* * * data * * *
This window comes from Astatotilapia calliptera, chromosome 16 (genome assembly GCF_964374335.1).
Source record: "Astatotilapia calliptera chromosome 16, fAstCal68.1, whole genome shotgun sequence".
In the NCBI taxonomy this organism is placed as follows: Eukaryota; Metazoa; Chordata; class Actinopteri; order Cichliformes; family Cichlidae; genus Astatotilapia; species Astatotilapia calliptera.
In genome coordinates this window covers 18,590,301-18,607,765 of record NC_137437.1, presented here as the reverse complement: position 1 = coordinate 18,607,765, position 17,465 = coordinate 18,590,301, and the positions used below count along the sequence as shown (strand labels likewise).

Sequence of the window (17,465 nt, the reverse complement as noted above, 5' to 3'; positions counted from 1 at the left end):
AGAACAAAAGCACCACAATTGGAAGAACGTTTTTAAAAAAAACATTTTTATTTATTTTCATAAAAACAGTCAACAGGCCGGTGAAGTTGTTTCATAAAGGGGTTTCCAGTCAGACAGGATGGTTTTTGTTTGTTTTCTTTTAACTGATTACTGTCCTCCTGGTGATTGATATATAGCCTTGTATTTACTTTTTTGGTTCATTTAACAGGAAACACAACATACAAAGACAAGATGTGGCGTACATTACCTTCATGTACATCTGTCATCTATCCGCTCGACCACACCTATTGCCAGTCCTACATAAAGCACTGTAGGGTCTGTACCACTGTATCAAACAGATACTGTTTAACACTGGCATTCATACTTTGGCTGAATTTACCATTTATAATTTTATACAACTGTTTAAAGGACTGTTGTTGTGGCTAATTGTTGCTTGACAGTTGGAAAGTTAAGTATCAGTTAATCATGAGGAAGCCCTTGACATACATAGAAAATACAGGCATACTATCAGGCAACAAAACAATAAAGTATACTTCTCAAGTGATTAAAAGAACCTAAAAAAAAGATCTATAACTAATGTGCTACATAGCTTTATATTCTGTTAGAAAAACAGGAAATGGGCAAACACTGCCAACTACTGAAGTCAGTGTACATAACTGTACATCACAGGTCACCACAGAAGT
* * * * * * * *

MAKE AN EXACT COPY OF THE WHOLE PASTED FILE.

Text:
This window comes from Astatotilapia calliptera, chromosome 16 (genome assembly GCF_964374335.1).
Source record: "Astatotilapia calliptera chromosome 16, fAstCal68.1, whole genome shotgun sequence".
In the NCBI taxonomy this organism is placed as follows: Eukaryota; Metazoa; Chordata; class Actinopteri; order Cichliformes; family Cichlidae; genus Astatotilapia; species Astatotilapia calliptera.
In genome coordinates this window covers 18,590,301-18,607,765 of record NC_137437.1, presented here as the reverse complement: position 1 = coordinate 18,607,765, position 17,465 = coordinate 18,590,301, and the positions used below count along the sequence as shown (strand labels likewise).

Sequence of the window (17,465 nt, the reverse complement as noted above, 5' to 3'; positions counted from 1 at the left end):
AGAACAAAAGCACCACAATTGGAAGAACGTTTTTAAAAAAAACATTTTTATTTATTTTCATAAAAACAGTCAACAGGCCGGTGAAGTTGTTTCATAAAGGGGTTTCCAGTCAGACAGGATGGTTTTTGTTTGTTTTCTTTTAACTGATTACTGTCCTCCTGGTGATTGATATATAGCCTTGTATTTACTTTTTTGGTTCATTTAACAGGAAACACAACATACAAAGACAAGATGTGGCGTACATTACCTTCATGTACATCTGTCATCTATCCGCTCGACCACACCTATTGCCAGTCCTACATAAAGCACTGTAGGGTCTGTACCACTGTATCAAACAGATACTGTTTAACACTGGCATTCATACTTTGGCTGAATTTACCATTTATAATTTTATACAACTGTTTAAAGGACTGTTGTTGTGGCTAATTGTTGCTTGACAGTTGGAAAGTTAAGTATCAGTTAATCATGAGGAAGCCCTTGACATACATAGAAAATACAGGCATACTATCAGGCAACAAAACAATAAAGTATACTTCTCAAGTGATTAAAAGAACCTAAAAAAAAGATCTATAACTAATGTGCTACATAGCTTTATATTCTGTTAGAAAAACAGGAAATGGGCAAACACTGCCAACTACTGAAGTCAGTGTACATAACTGTACATCACAGGTCACCACAGAAGT